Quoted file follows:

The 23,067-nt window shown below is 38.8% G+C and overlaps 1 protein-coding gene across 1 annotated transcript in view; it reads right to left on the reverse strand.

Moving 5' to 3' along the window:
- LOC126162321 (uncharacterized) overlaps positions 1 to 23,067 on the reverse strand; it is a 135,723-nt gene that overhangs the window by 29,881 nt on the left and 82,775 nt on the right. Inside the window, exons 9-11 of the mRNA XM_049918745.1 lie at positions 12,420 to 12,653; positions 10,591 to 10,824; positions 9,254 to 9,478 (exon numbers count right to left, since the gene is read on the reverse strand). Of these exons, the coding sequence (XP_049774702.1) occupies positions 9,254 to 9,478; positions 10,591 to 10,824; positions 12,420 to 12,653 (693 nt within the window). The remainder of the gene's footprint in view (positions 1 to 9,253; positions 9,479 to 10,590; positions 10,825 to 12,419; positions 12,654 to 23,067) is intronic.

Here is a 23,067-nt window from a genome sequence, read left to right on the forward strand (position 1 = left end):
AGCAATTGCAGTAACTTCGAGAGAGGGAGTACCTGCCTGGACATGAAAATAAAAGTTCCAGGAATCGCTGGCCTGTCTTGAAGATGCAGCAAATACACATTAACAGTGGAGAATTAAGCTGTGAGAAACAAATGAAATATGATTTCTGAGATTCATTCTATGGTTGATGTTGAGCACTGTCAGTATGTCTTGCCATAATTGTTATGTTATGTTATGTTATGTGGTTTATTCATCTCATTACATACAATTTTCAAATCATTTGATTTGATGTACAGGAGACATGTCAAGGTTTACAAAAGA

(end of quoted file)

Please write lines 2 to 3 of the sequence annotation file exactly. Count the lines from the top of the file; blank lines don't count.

Moving 5' to 3' along the window:
- LOC126162321 (uncharacterized) overlaps positions 1 to 23,067 on the reverse strand; it is a 135,723-nt gene that overhangs the window by 29,881 nt on the left and 82,775 nt on the right. Inside the window, exons 9-11 of the mRNA XM_049918745.1 lie at positions 12,420 to 12,653; positions 10,591 to 10,824; positions 9,254 to 9,478 (exon numbers count right to left, since the gene is read on the reverse strand). Of these exons, the coding sequence (XP_049774702.1) occupies positions 9,254 to 9,478; positions 10,591 to 10,824; positions 12,420 to 12,653 (693 nt within the window). The remainder of the gene's footprint in view (positions 1 to 9,253; positions 9,479 to 10,590; positions 10,825 to 12,419; positions 12,654 to 23,067) is intronic.